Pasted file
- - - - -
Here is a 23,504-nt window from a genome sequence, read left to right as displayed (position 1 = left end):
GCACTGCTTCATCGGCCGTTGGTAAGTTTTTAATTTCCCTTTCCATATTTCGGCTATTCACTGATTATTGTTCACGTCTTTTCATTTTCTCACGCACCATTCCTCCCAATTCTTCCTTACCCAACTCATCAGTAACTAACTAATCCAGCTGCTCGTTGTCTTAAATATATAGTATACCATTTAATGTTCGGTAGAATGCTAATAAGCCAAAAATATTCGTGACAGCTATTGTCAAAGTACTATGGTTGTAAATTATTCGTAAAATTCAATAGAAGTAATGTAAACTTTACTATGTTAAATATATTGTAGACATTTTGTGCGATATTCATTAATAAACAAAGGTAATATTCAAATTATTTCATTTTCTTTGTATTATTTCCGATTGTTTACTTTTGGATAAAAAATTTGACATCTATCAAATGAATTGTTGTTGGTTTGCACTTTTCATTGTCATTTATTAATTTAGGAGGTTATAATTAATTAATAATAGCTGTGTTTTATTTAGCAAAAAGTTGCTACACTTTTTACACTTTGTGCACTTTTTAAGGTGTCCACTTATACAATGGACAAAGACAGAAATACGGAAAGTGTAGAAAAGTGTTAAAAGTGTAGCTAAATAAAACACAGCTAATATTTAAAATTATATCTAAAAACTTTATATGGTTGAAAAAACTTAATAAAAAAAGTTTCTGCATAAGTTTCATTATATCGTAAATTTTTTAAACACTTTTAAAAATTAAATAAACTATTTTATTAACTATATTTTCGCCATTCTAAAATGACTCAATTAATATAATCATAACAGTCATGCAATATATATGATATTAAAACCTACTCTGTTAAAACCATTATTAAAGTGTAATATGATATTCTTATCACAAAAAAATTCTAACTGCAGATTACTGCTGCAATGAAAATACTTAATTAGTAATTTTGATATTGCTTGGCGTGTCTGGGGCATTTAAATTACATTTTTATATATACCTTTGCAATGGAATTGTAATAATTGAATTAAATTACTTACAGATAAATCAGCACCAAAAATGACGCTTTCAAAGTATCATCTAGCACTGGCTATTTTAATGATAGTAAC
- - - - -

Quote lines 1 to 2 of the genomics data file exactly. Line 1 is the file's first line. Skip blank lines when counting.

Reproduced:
Here is a 23,504-nt window from a genome sequence, read left to right as displayed (position 1 = left end):
GCACTGCTTCATCGGCCGTTGGTAAGTTTTTAATTTCCCTTTCCATATTTCGGCTATTCACTGATTATTGTTCACGTCTTTTCATTTTCTCACGCACCATTCCTCCCAATTCTTCCTTACCCAACTCATCAGTAACTAACTAATCCAGCTGCTCGTTGTCTTAAATATATAGTATACCATTTAATGTTCGGTAGAATGCTAATAAGCCAAAAATATTCGTGACAGCTATTGTCAAAGTACTATGGTTGTAAATTATTCGTAAAATTCAATAGAAGTAATGTAAACTTTACTATGTTAAATATATTGTAGACATTTTGTGCGATATTCATTAATAAACAAAGGTAATATTCAAATTATTTCATTTTCTTTGTATTATTTCCGATTGTTTACTTTTGGATAAAAAATTTGACATCTATCAAATGAATTGTTGTTGGTTTGCACTTTTCATTGTCATTTATTAATTTAGGAGGTTATAATTAATTAATAATAGCTGTGTTTTATTTAGCAAAAAGTTGCTACACTTTTTACACTTTGTGCACTTTTTAAGGTGTCCACTTATACAATGGACAAAGACAGAAATACGGAAAGTGTAGAAAAGTGTTAAAAGTGTAGCTAAATAAAACACAGCTAATATTTAAAATTATATCTAAAAACTTTATATGGTTGAAAAAACTTAATAAAAAAAGTTTCTGCATAAGTTTCATTATATCGTAAATTTTTTAAACACTTTTAAAAATTAAATAAACTATTTTATTAACTATATTTTCGCCATTCTAAAATGACTCAATTAATATAATCATAACAGTCATGCAATATATATGATATTAAAACCTACTCTGTTAAAACCATTATTAAAGTGTAATATGATATTCTTATCACAAAAAAATTCTAACTGCAGATTACTGCTGCAATGAAAATACTTAATTAGTAATTTTGATATTGCTTGGCGTGTCTGGGGCATTTAAATTACATTTTTATATATACCTTTGCAATGGAATTGTAATAATTGAATTAAATTACTTACAGATAAATCAGCACCAAAAATGACGCTTTCAAAGTATCATCTAGCACTGGCTATTTTAATGATAGTAAC